Foreign bodies in cattle feed are a serious problem, and the extent of the issue has only really become clear over the last few years. This year, the Bioeconomy Innovation Award established by Mtech Digital Solutions Oy is seeking innovations to reduce the number of foreign bodies making their way into cattle feed.
Farmer Jani Kivilahti from the Päivölä farm in Jämsä believes that cans and other foreign bodies that end up in in feed are a much bigger problem than many could have imagined. He also has personal experience with the problem.
“We’ve lost five or six cows to cans over the years. I can hardly bear to think about it.”
Cans are shredded as feed is made
The foreign body problem varies by region. Farms whose fields border on to roads are at the most risk. Cans thrown onto the side of the road easily make their way into the fields, where they are shredded and end up in cattle feed as the feed is made.
The problem is not constantly present, even on dairy farms whose location puts them in the risk group. But when the problem does arise, the consequences can be dire. Cans and other foreign bodies, such as shards of glass and plastic, cause the cows serious internal injuries and other health problems.
“You don’t find the foreign bodies every day, every week or even every month, but there are always a few every year. Every time is one time too many,” says Kivilahti.
Pieces of shredded can were found in two of Kivilahti’s cows at slaughter, after Kivilahti had instructed the slaughterer to inspect the corpse more closely than usual. At least three cows have died or have had to be euthanized on the farm.
It is not always possible to ascertain the cause of death with certainty. Kivilahti says that sometimes the feed contains pieces of can that are even visible to the naked eye. All of the cows’ symptoms were similar: refusal to eat, decreased body temperature, pale mucuous membranes, and an arched back.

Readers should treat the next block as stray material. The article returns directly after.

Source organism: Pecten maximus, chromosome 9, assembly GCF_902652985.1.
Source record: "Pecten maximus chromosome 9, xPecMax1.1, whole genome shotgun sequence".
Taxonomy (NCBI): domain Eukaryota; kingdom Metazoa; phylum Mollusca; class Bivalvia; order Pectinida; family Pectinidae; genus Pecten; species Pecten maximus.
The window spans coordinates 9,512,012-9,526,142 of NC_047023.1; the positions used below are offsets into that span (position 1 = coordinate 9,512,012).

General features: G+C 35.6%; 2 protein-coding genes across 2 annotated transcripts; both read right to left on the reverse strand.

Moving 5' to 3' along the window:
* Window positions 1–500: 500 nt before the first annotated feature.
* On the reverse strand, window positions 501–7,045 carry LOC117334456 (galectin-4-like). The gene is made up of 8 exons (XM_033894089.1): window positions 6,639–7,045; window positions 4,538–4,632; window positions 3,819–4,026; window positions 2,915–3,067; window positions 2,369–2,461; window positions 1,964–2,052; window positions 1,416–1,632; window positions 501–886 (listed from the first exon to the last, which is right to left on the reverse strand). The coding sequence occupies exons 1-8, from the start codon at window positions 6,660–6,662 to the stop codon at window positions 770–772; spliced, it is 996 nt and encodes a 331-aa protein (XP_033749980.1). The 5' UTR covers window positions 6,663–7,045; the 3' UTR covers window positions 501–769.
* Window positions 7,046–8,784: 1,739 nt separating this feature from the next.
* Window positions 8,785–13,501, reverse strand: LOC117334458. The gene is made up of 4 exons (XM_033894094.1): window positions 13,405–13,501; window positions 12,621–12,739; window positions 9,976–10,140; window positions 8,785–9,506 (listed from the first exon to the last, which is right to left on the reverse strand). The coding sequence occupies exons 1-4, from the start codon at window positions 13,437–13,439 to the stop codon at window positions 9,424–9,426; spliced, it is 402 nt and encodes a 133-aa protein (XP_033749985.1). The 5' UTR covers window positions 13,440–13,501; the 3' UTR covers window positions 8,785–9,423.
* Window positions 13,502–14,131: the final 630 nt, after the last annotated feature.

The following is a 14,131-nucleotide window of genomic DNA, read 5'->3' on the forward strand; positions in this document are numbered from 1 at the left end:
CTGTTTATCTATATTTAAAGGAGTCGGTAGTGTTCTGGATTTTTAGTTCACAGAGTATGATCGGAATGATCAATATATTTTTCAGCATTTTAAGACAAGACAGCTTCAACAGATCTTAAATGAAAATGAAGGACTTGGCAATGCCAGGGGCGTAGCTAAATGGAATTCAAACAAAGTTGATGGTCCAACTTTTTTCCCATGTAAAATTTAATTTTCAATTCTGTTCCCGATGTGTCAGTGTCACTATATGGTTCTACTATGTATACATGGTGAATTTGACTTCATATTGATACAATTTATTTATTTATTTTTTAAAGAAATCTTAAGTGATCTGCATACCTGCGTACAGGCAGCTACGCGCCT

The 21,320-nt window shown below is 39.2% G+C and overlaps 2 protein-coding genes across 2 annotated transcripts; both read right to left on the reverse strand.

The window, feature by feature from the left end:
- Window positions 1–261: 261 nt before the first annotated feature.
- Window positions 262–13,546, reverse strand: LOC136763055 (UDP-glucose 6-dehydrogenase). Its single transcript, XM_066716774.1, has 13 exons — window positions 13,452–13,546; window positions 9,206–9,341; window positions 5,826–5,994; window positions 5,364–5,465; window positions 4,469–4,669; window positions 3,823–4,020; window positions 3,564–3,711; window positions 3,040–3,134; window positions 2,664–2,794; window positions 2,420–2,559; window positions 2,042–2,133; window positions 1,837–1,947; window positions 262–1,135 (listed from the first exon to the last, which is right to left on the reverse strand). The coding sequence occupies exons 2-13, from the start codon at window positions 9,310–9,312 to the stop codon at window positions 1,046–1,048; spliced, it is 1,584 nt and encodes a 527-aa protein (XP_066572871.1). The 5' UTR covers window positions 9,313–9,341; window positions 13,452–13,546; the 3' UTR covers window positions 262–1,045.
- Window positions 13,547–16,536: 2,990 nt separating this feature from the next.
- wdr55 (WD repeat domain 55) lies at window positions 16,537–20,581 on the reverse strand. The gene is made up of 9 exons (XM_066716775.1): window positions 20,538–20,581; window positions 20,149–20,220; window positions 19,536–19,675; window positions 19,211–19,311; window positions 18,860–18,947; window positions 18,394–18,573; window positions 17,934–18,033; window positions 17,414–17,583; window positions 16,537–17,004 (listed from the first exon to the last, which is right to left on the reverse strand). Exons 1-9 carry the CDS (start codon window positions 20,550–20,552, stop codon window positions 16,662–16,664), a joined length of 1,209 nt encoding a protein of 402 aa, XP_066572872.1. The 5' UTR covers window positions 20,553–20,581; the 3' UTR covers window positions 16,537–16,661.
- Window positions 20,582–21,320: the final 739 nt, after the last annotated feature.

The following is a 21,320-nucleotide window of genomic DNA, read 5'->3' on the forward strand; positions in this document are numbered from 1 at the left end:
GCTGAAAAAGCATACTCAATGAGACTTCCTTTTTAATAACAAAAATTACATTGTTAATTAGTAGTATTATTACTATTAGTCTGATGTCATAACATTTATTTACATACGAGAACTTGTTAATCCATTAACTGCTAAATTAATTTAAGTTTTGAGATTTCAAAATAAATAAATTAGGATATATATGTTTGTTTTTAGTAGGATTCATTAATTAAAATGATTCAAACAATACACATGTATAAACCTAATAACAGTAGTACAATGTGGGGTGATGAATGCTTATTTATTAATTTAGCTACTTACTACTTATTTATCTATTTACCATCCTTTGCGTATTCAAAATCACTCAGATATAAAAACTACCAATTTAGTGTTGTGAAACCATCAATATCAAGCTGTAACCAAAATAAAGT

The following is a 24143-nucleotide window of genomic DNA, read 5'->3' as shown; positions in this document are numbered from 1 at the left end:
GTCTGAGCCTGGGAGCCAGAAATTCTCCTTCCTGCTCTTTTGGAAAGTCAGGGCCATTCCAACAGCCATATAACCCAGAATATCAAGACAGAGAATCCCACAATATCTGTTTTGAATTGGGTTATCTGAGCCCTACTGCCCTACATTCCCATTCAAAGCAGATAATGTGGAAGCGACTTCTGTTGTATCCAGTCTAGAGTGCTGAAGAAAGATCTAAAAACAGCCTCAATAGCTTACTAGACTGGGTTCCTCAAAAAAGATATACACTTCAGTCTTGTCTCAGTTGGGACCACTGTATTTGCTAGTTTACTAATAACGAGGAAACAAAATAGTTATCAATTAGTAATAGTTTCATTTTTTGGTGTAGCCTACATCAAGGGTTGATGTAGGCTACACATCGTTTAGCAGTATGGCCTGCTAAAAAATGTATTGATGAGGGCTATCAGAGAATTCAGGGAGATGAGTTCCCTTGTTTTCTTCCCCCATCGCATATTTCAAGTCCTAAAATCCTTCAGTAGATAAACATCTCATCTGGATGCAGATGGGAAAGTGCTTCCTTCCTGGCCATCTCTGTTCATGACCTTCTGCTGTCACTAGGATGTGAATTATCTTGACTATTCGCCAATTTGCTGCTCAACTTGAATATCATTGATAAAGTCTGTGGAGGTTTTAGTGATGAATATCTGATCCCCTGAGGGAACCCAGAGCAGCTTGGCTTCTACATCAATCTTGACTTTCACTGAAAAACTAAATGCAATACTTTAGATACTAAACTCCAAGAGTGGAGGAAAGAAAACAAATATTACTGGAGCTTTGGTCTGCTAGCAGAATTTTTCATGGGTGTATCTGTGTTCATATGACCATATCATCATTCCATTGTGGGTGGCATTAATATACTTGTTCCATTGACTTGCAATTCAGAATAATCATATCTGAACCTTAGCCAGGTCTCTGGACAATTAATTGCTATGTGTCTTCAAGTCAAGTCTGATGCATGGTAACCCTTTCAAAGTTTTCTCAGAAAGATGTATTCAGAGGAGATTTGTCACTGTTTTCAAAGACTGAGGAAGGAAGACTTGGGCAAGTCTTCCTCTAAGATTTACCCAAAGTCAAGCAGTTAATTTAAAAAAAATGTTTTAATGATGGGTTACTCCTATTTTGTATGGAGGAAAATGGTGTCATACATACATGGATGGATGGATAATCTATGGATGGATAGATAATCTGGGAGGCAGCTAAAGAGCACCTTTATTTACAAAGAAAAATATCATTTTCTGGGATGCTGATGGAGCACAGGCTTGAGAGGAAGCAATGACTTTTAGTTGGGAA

“You can see that they’re in pain and naturally the output is drastically reduced or stops completely,” says Kivilahti.
In severe cases, the foreign bodies found in feed can be quite large. Jani Kivilahti from the Päivölä farm holds a piece of a beverage can he found in his cattle feed. Photo: Jani Kivilahti
For some cows, problems don’t begin until pregnancy
It is not unheard of for a piece of metal to be ingested by a cow and only cause serious problems when pregnancy ocurs. Kivilahti’s cow Janette had displayed symptoms for over a year, but they only took a serious turn during pregnancy.
“During the pregnancy the calf began to press on a piece of trapped metal. In the end, both the mother and calf died.”
Kivilahti says that the biggest problem are cans brought from abroad which cannot be recycled to redeem a deposit. But not even cans that can be recycled for a deposit can be discounted, as they too have been found in the feeding area at Päivölä farm.
Jani Kivilahti’s cow Janette died during pregnancy when her calf began to press on a piece of can that had become embedded in her body. Photo: Jani Kivilahti
Mtech’s new Bioeconomy Innovation Award
Mtech Digital Solutions Oy, which provides digital solutions for the bioeconomy, is familiar with the foreign body problem. A survey carried out by Mtech in summer 2017 showed that large numbers of cattle die or become ill in Finland because of discarded beverage cans.
Now Mtech is joining the fight against littering and foreign bodies in feed.
The company has set up the Bioeconomy Innovation Award, which it aims to present annually in search of innovations. This year, the theme is foreign bodies in feed.
Do you have any suggestions on how to tackle the foreign body problem?
This year’s Bioeconomy Innovation Award is seeking innovations which prevent or reduce the number of foreign bodies which end up in cattle feed. In addition to the foreign body problem, Mtech wishes to increase awareness of littering in nature and of the problems it causes for animals.
The Bioeconomy Innovation Award is open to everyone and individuals and groups are welcome to participate. This year, the award is set at 3,000 euros.
The award application period is already under way and will end on 1 March 2018. Participants are requested to submit their proposals in a digital format.
The award winner(s) will be announced in summer 2018 – on the same day that the cattle at the Viikki research farm are let out to pasture.